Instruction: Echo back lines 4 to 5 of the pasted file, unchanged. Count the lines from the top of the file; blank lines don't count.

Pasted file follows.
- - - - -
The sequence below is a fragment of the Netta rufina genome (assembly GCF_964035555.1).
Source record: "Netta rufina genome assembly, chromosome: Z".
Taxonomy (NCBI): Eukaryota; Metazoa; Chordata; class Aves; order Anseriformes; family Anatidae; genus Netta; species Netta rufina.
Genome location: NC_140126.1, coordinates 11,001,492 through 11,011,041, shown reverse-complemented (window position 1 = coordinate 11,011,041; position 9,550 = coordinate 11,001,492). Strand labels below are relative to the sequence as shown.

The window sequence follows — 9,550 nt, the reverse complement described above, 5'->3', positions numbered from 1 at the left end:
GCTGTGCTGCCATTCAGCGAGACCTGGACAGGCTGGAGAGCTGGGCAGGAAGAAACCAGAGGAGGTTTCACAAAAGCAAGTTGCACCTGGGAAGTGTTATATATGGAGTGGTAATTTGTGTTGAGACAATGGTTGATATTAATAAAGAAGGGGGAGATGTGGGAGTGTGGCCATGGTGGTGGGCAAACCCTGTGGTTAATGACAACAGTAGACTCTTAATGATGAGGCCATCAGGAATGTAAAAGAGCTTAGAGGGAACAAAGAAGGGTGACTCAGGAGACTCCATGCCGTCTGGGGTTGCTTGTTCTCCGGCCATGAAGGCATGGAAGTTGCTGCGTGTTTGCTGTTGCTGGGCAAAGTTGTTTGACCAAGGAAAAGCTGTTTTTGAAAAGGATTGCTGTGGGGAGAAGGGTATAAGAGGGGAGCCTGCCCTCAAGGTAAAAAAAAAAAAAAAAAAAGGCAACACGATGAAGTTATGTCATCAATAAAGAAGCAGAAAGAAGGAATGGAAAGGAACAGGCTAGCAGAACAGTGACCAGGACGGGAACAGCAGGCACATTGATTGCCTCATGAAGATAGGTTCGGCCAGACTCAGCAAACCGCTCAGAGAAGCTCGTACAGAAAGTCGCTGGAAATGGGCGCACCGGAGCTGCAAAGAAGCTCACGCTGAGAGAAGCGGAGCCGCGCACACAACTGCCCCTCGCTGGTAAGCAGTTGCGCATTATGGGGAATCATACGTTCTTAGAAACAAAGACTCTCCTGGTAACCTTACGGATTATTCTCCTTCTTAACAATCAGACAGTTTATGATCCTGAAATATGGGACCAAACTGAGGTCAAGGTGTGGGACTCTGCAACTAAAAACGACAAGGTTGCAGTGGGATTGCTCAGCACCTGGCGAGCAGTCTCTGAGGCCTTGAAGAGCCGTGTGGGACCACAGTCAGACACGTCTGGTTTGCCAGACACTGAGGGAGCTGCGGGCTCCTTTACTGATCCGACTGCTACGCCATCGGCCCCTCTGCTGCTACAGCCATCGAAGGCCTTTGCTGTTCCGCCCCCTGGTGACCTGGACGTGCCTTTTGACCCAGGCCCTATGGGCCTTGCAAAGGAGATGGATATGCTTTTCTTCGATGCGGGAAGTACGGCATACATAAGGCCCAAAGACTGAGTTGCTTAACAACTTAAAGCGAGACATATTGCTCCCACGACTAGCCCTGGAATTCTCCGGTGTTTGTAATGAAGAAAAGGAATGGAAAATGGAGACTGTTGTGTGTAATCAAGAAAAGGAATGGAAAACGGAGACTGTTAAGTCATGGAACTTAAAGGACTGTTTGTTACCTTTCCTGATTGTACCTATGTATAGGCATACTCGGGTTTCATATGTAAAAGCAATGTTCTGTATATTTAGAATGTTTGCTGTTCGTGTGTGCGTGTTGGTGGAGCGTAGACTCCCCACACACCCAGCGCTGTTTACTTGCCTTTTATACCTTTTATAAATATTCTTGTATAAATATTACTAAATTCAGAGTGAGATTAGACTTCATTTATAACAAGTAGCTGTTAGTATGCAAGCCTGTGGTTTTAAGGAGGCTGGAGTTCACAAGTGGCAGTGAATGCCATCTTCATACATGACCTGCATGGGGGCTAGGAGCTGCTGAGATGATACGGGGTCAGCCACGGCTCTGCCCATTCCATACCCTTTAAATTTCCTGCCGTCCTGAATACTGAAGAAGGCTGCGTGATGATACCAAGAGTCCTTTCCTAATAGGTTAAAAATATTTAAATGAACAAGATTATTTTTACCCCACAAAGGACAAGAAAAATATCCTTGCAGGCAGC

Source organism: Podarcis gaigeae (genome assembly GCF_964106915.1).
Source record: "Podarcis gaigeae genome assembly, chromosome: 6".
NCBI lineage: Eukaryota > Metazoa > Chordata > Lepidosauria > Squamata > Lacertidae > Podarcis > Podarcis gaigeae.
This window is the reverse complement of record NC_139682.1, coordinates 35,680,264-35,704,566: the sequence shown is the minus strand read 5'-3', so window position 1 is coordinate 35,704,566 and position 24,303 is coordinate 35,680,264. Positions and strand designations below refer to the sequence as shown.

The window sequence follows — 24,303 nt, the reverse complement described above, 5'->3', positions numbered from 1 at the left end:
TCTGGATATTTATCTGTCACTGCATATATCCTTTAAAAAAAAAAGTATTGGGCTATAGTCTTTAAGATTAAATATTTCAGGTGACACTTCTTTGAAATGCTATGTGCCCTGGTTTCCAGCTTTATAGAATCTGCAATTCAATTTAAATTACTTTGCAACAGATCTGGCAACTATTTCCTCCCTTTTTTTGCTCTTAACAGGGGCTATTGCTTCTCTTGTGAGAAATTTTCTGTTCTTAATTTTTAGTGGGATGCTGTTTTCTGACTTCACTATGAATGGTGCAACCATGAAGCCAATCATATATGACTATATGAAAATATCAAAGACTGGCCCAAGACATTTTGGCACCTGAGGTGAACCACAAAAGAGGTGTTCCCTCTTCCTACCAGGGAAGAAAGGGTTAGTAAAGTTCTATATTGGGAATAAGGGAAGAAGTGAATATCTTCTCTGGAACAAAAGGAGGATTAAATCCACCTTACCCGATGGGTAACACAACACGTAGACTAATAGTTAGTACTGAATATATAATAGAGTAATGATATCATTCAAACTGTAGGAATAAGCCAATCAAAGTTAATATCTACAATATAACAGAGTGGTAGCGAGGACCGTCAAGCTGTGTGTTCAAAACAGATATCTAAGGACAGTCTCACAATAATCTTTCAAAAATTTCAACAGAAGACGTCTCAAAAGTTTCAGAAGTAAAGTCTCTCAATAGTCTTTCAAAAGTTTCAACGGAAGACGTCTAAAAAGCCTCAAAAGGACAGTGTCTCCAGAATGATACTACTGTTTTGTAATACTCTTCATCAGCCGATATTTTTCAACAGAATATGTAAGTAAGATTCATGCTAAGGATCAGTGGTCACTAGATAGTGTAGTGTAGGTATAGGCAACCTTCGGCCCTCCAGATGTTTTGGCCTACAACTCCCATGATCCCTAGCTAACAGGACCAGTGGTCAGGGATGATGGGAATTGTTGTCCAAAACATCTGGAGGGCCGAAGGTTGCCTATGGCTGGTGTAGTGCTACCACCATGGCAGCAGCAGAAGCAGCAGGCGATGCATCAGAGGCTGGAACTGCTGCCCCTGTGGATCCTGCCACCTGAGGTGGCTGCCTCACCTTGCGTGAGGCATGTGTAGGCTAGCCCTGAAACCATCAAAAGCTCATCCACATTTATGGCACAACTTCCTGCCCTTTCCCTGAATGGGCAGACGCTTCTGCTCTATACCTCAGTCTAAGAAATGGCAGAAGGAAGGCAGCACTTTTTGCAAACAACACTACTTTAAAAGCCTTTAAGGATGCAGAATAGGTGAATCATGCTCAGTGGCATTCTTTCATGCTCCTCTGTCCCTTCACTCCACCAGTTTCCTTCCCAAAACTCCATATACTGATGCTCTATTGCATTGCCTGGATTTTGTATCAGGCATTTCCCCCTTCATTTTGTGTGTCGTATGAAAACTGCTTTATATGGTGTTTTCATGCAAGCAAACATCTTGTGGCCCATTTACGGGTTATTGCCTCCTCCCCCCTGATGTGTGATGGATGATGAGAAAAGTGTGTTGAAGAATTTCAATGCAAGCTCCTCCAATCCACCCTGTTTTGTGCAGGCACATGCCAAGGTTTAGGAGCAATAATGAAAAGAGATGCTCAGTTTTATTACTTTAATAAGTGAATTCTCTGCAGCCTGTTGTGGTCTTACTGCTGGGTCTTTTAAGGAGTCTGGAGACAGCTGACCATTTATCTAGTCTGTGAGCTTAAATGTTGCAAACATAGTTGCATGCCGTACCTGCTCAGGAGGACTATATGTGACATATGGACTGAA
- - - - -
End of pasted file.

Genome location: NC_140126.1, coordinates 11,001,492 through 11,011,041, shown reverse-complemented (window position 1 = coordinate 11,011,041; position 9,550 = coordinate 11,001,492). Strand labels below are relative to the sequence as shown.

The window sequence follows — 9,550 nt, the reverse complement described above, 5'->3', positions numbered from 1 at the left end: